Sun Quan died on May 21, and his son ascended the throne on May 23; hence “sixteenth day” must be a misprint for “twenty-sixth day,” or rather er (two) is omitted before shi (ten), thus turning what should be twenty-sixth into sixteenth.

9.2 SGZ: “Intercalary fourth month: Zhuge Ke was appointed taifu to the ruler, Teng Yin wei jiangjun and ling shangshu shi and the shang da jiangjun Lü Tai da sima. Civil and military officials actually in office had their enfeoffments advanced and were given rewards; officials without actual duties had their rank raised.”

The intercalary month falls between the fourth and fifth months in the calendar used by the Wu, between the fifth and sixth in the Wei calendar; the intercalary fourth month of the former is identical with the fifth month of the latter.


10. From SGZ, Biography of Zhuge Ke.

11. From SGZ, Biography of Sun Fen, continuing from the translation in Note 2.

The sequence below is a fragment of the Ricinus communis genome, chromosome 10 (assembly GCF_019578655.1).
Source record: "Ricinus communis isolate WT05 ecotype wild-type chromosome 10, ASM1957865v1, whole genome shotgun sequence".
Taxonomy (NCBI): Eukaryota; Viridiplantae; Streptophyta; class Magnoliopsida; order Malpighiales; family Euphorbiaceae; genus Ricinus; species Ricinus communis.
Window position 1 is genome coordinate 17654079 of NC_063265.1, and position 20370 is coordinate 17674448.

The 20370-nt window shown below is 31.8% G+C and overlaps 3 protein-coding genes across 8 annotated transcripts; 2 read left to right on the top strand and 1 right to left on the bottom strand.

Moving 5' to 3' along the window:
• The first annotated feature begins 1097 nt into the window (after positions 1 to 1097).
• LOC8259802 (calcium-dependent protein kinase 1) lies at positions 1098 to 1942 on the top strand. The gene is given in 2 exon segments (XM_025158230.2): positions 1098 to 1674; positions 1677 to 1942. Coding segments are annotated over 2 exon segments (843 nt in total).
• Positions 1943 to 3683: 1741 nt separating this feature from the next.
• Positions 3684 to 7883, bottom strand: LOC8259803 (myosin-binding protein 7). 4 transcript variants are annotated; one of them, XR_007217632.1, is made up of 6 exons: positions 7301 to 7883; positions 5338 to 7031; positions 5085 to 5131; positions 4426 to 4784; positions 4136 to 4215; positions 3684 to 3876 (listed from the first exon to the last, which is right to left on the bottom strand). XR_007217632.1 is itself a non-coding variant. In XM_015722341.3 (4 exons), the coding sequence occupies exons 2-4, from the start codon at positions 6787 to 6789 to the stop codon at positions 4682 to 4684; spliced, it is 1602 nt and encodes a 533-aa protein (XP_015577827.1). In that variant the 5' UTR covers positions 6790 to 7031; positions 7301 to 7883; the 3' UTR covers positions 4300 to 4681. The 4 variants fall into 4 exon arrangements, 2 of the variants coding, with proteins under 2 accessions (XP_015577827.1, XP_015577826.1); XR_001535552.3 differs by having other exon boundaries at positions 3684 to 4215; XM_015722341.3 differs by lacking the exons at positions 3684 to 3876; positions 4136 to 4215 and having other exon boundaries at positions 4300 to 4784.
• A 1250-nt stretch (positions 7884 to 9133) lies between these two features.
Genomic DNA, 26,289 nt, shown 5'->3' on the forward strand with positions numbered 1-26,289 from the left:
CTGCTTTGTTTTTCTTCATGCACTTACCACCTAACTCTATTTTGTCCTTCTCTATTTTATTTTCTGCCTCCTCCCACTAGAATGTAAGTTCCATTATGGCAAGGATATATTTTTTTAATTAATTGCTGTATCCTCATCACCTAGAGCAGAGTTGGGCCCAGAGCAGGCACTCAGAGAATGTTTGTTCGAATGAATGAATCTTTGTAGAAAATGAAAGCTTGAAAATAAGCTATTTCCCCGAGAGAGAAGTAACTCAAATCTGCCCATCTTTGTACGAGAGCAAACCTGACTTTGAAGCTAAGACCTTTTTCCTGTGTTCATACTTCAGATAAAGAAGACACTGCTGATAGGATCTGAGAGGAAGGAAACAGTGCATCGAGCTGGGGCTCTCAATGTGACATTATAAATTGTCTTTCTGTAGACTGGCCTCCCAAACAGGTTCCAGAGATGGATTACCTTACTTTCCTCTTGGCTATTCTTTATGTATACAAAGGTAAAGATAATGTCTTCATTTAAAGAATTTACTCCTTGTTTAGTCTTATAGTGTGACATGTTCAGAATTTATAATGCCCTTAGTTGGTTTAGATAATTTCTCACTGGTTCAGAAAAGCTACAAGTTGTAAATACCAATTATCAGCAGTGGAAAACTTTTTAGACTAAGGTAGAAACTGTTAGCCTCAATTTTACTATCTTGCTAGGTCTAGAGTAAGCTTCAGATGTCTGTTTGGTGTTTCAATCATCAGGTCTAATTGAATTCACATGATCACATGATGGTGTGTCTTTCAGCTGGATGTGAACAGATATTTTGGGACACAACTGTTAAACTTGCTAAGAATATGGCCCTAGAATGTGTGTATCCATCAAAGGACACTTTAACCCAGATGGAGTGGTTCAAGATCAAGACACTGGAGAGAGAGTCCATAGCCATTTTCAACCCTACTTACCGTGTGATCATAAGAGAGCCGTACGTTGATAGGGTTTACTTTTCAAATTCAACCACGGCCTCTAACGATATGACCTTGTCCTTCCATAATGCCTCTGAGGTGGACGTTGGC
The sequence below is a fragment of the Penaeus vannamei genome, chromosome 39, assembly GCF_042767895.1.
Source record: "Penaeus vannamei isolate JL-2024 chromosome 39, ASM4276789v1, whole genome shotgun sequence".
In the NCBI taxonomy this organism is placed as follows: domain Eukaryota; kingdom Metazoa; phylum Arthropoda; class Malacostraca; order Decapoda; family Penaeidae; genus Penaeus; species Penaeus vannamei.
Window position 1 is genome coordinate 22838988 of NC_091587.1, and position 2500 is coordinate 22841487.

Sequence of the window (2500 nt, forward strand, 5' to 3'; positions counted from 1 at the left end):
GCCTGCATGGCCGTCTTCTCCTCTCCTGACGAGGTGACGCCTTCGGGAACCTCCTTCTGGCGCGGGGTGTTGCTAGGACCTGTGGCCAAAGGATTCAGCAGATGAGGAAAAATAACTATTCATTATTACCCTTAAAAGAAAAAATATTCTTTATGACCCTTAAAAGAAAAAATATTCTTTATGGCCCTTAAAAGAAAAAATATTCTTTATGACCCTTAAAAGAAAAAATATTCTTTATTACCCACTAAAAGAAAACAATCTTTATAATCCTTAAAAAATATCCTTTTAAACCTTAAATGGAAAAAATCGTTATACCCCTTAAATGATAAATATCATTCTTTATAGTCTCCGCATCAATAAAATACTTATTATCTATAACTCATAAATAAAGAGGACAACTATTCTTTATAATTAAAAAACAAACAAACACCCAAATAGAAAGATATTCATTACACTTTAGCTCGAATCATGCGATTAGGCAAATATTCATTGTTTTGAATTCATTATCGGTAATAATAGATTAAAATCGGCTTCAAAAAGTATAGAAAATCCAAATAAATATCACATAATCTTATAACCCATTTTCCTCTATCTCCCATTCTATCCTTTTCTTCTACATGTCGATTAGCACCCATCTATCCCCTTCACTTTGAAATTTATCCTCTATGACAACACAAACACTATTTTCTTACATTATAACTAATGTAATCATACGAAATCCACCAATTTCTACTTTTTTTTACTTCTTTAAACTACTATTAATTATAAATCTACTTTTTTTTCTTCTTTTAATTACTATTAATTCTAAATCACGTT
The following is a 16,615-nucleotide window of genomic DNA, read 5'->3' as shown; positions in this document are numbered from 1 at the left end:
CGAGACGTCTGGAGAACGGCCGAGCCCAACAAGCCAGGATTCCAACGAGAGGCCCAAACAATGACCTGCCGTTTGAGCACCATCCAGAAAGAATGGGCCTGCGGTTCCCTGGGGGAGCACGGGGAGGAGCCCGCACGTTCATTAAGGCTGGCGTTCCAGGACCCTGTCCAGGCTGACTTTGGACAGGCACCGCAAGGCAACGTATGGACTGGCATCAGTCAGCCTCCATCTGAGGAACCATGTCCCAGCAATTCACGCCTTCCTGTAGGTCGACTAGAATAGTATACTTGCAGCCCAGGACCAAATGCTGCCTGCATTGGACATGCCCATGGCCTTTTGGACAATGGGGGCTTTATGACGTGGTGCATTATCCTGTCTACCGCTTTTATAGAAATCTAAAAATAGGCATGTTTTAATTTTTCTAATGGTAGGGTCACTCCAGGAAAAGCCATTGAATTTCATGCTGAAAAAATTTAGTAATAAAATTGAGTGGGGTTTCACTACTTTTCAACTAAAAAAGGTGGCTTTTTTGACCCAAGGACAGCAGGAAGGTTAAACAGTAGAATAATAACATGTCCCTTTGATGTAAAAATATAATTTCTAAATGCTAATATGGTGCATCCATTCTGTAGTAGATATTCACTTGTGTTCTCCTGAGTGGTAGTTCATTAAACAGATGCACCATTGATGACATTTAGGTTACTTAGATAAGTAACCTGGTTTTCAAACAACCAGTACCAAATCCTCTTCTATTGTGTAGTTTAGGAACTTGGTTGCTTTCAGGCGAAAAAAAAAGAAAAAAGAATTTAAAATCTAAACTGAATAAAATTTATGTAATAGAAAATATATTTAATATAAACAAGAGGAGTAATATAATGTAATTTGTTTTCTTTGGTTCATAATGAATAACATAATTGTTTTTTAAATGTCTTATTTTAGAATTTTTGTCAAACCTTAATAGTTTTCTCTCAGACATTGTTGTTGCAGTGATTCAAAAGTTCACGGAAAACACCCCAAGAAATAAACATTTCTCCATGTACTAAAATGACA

11.2 Sgz has merely, “He tried to move Sun Fen to Yuzhang.” The rest is from SGZ, Biography of Sun Xiu: “Sun Xiu, zi Zilie, was the sixth son of Sun Quan. At the age of thirteen, he studied under the zhongshulang She Tz'u {?} and the langzhong Sheng Chong (盛沖). In the second year of Taiyuan, first month, he was enfeoffed as Prince of Langye and was stationed at Hulin. In the fourth month, Sun Quan died and Sun Xiu's younger brother Sun Liang succeeded him to the throne. Taking the government in his hands, Zhuge Ke did not wish to have the various Imperial princes live at palaces along the Jiang, which were important for military purposes, and moved Sun Xiu to Danyang. The taishou of Danyangjun Li Heng (李衡) often oppressed Sun Xiu, who sent up a letter to the throne begging to be transferred to another prefecture. The Emperor transferred him to Kuaiji.”

12. From SGZ, Biography of Zhuge Ke, continuing from the passage given in Section 10.